Not-for-profits – not for play: Bill C-4 tightens rules governing not-for-profit corporations 

publication 

December 2009 - (Business in Vancouver)

Business in Vancouver
As a business executive, you have likely been asked to serve on the board of a not-for-profit organization and, like most in that situation, you have probably been appalled at the lack of control, accountability and transparency in the way many of these organizations are managed. 

Previous attempts at reform have failed, but Parliament finally enacted the Canada Not-for-Profit Corporations (NPC) Act to make a number of important changes in the law governing federally incorporated not-for-profit corporations. The result will be good news for directors used to working in a more structured corporate environment but bad news for those used to operating independently in a more "flexible" environment. 

The new legislation is scheduled to come into effecy in the next 18 to 24 months. Directors of federally incorporated NPCs should familiarize themselves with the extensive changes brought about by the new regime in order to prepare the corporation for compliance with, and operation under, the new legislation. Federal NPCs will have three years to continue into the NPC Act. Those that do not take that step will be dissolved. 

The NPC Act will ultimately repeal and replace the Canada Corporations Act with a system of modern corporate governance for NPCs comparable to that provided by the Canada Business Corporations Act, which regulates federally incorporated business corporations. The new legislation will enable NPCs to take advantage of the protections and advantages offered by incorporation, such as predictability and accountability, and will eliminate unnecessary regulation of NPCs. The NPC Act will clarify corporate powers, directors' liabilities and responsibilities, articulate members' rights vis-a-vis the NPC and generally increase fiscal accountability of NPCs. 

Of the many important provisions that will be cemented by the NPC Act, notable aspects include:

  • streamlining of the incorporation process due to incorporation as of right;
  • definition of the capacity and powers of an NPC as a natural person;
  • definition of duties and standard of care for directors;
  • differentiation between soliciting corporations (those that solicit donations from the public) and non-soliciting corporations, with different financial reporting requirements for each;
  • requirement for all NPCs to make their financial statements available to their members, directors and officers, as well as to the director of the NPC Act who is appointed to oversee compliance with the legislation;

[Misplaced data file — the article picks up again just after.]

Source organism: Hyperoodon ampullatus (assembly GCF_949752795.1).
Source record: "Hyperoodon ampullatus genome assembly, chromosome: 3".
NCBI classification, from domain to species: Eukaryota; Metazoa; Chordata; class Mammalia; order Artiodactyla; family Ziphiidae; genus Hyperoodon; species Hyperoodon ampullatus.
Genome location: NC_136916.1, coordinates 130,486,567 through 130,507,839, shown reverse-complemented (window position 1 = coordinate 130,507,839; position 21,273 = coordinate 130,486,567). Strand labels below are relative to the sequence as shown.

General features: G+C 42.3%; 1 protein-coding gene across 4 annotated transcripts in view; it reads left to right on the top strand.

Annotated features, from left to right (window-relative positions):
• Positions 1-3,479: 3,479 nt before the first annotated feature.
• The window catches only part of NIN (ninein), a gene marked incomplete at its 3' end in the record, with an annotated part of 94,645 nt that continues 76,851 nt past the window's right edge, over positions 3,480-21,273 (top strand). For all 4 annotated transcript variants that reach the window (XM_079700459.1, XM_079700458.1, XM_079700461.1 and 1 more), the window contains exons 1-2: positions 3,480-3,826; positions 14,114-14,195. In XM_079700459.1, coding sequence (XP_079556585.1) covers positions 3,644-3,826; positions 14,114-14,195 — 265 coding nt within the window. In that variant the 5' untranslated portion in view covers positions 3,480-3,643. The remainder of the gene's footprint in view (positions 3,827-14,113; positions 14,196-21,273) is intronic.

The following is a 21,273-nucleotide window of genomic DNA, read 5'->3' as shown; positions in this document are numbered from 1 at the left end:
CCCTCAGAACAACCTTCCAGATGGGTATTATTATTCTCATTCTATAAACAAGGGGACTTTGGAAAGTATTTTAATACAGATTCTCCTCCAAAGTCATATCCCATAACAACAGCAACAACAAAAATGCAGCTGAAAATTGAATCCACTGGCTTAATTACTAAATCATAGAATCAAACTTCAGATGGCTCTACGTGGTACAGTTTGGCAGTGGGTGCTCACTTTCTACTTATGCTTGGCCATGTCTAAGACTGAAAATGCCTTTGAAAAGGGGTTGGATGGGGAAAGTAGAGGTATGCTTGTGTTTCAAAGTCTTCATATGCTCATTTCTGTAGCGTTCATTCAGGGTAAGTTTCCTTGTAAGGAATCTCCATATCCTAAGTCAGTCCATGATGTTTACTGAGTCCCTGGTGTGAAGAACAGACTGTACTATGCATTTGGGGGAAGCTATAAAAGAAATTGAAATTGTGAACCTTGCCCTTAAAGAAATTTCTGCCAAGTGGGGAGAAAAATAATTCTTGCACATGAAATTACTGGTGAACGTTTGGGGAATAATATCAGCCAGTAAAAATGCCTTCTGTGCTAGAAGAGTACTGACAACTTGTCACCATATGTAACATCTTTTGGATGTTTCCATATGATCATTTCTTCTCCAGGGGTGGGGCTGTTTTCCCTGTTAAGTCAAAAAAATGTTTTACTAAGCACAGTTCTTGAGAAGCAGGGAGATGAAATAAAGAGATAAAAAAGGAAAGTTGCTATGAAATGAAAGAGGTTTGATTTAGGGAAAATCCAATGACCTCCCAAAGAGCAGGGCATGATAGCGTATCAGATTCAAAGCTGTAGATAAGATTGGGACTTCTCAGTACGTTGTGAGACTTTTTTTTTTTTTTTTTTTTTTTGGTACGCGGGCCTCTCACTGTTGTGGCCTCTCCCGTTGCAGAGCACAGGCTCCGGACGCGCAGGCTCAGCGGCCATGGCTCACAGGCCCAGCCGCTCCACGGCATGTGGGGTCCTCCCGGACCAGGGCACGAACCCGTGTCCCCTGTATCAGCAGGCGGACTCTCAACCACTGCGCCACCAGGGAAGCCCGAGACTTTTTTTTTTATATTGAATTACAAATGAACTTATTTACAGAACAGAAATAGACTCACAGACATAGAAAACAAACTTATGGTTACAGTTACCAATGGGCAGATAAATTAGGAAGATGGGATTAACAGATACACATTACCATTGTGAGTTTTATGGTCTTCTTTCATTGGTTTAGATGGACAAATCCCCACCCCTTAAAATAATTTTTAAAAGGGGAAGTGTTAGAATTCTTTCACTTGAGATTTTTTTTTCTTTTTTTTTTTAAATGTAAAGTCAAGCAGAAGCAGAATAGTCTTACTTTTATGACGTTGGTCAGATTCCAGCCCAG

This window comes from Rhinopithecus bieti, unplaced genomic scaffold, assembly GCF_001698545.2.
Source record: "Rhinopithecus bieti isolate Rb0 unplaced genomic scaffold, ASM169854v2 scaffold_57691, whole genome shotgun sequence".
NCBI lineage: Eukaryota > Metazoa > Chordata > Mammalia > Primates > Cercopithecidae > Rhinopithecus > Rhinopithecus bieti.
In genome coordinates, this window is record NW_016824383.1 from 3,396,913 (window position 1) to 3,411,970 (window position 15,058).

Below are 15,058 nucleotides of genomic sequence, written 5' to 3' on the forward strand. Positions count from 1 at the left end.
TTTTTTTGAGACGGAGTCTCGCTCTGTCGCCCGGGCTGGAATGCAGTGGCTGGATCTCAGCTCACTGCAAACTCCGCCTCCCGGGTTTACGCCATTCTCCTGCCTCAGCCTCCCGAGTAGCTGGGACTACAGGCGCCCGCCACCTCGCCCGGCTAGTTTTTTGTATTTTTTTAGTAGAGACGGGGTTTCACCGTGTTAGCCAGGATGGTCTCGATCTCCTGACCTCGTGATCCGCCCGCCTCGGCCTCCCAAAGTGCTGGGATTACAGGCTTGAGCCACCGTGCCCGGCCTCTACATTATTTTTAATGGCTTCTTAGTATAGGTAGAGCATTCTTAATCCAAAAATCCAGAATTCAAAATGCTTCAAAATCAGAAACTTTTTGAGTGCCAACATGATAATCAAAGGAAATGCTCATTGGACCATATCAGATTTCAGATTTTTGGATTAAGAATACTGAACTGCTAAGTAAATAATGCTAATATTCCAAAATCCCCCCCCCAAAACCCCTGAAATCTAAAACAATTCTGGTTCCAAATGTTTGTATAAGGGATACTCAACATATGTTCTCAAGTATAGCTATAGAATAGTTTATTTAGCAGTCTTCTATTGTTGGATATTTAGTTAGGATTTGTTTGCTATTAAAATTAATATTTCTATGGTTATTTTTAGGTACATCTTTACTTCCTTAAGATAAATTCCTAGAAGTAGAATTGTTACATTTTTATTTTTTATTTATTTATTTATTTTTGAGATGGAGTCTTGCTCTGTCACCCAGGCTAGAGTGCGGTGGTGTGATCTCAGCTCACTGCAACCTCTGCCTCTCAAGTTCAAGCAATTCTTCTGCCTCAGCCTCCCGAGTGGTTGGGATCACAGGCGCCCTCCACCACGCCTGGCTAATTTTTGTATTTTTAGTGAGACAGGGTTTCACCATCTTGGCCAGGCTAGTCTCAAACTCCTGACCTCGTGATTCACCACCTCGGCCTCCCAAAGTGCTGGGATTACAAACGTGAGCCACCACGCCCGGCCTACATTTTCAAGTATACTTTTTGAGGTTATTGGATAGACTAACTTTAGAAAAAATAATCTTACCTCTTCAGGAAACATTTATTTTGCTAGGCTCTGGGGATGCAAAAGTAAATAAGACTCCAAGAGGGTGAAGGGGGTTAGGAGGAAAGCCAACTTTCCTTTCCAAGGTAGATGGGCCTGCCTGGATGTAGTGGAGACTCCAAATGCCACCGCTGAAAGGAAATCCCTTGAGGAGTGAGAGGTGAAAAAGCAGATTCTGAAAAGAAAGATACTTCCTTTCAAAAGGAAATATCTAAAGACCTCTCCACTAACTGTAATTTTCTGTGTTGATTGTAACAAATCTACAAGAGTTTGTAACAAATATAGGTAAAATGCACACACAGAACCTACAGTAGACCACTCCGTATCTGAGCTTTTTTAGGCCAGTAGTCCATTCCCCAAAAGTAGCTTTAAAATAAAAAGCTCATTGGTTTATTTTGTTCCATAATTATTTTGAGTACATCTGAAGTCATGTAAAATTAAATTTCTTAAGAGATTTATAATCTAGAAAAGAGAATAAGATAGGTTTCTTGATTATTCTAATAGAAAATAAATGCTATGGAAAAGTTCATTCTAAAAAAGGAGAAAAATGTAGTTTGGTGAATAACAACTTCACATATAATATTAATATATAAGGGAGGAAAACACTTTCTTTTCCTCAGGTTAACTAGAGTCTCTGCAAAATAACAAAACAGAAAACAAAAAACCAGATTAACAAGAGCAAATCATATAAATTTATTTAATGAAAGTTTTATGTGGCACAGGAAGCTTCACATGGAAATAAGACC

• articulation of procedures for fundamental changes such as amalgamation, continuance and dissolution; and
  • availability of oppression and derivative action remedies for members of an NPC.

Directors of smaller NPCs may want to take note of a provision of the NPC Act enabling members to enter into a unanimous member agreement. This provision enables the members of smaller NPCs to control or limit the powers of directors or to control the operation of the NPC. 

Directors should also be aware that under the new legislation, the articles of an NPC must contain a statement of purpose. The NPC may not carry on any activity or exercise any power outside its statement of purpose. Accordingly, directors will want to draft this provision carefully to ensure the corporation is able to operate as required to achieve the objectives for which it was created. 

In addition, directors will need to be mindful of the statement of purpose in all matters to ensure that their decisions as directors do not cause the NPC to act outside its authorized scope of activity. 

Industry Canada will make additional information available once the legislation comes into force; however, directors may want to consider adopting a transition plan to prepare the necessary changes to the NPC's bylaws and articles and to continue into the NPC Act framework. 

In some NPCs, the process to effect significant changes may be slow and cumbersome and, with the risk of possible dissolution for those who do not effect continuance within the mandated period, the consequences of failing to act in a timely manner may be serious. 

Copies of the NPC Act are available from the Parliament of Canada website at www.parl.gc.ca. 


This article was prepared with the assistance of Erica Weiss , articled student at Lang Michener LLP. 

This article appeared in the December 1 - 7, 2009 issue of Business in Vancouver.